Health Watch By Steve Mullenix
The North Jefferson News
There are a number of drugs and skin care products that can increase your sensitivity to the sun.
Not taking adequate precautions will put you at risk for an increased risk of sunburn.
Sunburn can be a serious matter. Exposure to the sun’s ultraviolet (UV) rays is a documented risk factor for skin cancer.
The American Cancer Society estimates that there will be over 59,000 new cases of melanoma (the most serious form of skin cancer) this year. Since 1973 the death rate from melanoma has increased by 50 percent. So the use of sunscreen to minimize the body’s UV exposure is imperative.
When you are taking certain medications, your body can become hyper-sensitive to the sun’s UV rays. This type of heightened sensitivity to the sun is known as a “phototoxic” reaction.
Even after you have stopped taking the medication the effects may linger. Depending on the drug, dosage and the length of time you have been taking it, the effect can last for days to over a week after your last dose.
It’s important to keep in mind that you don’t have to go out in the sun to experience the complications of this type of reaction. Getting a tan in a tanning salon, can produce the same effect. There is also a little known fact that UV rays also penetrate water, so swimmers need to remember they are being exposed when in the water as well.
Sunscreens normally are rated by the SPF factor, which ranges from 15 – 60. There has been a lot of debate over whether an SPF of 15 provides additional protection. SPF 15 blocks 92 percent of the UVB rays, while SPF 30 blocks 97 percent. The higher SPF sunscreens may be advisable for individuals on certain medications or for longer exposures.
It’s always a good idea to ask your physician or pharmacist if any of your medications can be affected by UV exposure.
What happens in the phototoxic reaction is that the drug molecules absorb the energy of a specific UV wavelength, which causes the molecule to undergo a chemical change and emit energy that damages surrounding tissues. The reaction usually occurs after the first dose and within 24 hours of taking the drug or being exposed to the sun. Symptoms include areas of severe redness on the areas of the skin exposure and an exaggerated sunburn-like tenderness to the sun exposed area.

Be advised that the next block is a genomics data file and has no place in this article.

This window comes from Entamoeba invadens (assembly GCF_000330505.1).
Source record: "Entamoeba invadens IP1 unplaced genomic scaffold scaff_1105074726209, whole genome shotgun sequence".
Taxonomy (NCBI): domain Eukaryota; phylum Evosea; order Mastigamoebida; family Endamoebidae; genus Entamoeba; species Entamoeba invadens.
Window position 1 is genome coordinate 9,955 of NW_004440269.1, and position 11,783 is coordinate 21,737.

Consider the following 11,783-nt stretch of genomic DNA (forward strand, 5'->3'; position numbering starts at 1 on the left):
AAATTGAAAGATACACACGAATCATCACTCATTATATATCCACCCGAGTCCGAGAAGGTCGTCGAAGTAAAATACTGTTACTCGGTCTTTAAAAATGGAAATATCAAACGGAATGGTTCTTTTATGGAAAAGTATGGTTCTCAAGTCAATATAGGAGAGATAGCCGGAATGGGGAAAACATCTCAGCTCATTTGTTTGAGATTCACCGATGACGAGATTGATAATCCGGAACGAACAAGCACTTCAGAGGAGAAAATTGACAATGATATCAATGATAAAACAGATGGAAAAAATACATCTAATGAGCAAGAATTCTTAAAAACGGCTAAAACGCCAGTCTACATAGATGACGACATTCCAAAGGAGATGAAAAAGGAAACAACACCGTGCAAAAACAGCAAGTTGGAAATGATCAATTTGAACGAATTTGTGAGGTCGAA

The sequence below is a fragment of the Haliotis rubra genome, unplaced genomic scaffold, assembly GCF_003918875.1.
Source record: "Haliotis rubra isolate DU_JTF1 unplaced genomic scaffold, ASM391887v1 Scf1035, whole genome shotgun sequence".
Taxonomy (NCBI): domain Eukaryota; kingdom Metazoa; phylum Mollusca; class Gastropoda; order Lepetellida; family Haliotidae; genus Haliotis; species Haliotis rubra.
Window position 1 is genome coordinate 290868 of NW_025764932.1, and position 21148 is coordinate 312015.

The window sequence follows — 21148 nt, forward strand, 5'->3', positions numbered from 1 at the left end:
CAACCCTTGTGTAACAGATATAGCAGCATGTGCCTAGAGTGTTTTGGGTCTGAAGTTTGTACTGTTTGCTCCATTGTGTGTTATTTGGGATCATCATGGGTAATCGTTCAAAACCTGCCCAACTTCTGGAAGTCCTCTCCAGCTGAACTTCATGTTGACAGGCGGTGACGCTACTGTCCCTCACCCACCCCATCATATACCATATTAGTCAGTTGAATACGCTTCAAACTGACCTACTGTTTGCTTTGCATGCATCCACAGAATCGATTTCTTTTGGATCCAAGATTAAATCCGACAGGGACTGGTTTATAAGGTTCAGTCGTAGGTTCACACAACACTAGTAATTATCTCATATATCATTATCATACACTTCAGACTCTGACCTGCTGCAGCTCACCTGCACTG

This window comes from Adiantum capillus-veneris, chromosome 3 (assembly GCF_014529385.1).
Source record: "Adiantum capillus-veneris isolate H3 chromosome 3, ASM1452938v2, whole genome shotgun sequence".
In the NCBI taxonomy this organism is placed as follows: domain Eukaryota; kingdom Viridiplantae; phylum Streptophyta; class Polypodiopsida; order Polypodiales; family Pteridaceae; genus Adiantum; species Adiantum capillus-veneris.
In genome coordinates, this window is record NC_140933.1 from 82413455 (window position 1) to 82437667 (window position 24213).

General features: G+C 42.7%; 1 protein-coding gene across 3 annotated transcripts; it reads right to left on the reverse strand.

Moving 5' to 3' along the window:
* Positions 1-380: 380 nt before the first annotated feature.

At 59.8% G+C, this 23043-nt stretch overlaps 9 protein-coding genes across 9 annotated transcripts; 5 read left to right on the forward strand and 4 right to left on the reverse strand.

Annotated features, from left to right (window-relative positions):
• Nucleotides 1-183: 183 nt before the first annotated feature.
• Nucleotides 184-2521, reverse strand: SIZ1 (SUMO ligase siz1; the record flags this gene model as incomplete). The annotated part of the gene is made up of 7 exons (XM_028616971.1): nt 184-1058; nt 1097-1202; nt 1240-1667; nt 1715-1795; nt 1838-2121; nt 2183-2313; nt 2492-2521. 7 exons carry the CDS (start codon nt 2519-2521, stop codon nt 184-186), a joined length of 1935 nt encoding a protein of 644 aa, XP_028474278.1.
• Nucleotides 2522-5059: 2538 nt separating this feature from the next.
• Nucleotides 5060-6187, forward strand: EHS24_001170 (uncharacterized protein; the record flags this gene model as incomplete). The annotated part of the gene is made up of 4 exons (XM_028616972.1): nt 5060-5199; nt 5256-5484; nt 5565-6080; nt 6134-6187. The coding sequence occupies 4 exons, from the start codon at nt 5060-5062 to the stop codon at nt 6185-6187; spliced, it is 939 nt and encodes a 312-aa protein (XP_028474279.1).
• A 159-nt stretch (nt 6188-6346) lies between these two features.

The leading culprits of these phototoxic reactions are:
• Diuretics: Hydrochlorothiazide (HCTZ) is a commonly used water pill for the treatment of high blood pressure. This product is often prescribed alone or in a combination product such as Maxide, Dyazide, Hyzaar, Zestoretic, Diovan/HCTZ and others.
• Antibiotics: Tetracycline drugs and drugs in that family are long known to involve phototoxic reactions. These drugs are used to treat bacterial infections and often used in the treatment of skin infections such as acne. Drugs in the Quinolone family such as Cipro and Levaquin also have resulted in increase UV sensitivity. Bactrim, a common drug used to treat urinary tract infections, should be included as well.
• Skin care products: A lot of the drugs used in the treatment of acne can cause UV problems as well. Benzoyl peroxide, Accutane, Retinoids like Retin-A, Differin, Tazorac and Ziana should be used with caution when UV exposure is expected.
• Heart medications: Amiodarone, marketed under the name of Cordarone and used to treat abnormal heart rhythms, should be used with caution involving UV exposure.
• Diabetic medications: Glipizide, sold under the brand name of Glucotrol, along with Amaryl and Glyburide can result in a phototoxic reaction.
Following common sense rules of sun exposure is often enough to minimize the potential problems of these drug-sun reactions.
Try to stay out of the sun during the midday when the UV rays are the strongest. Use sunscreen of the appropriate SPF rating, and use it often.
Remember, discuss any medication concerns you have with your physician or pharmacist before that trip to the beach.
Steve Mullenix (R.Ph) co-owns The Pharmacy in Mount Olive with his wife, Sherry Mullenix (J.D., R.N.). They can be reached at 631-1201.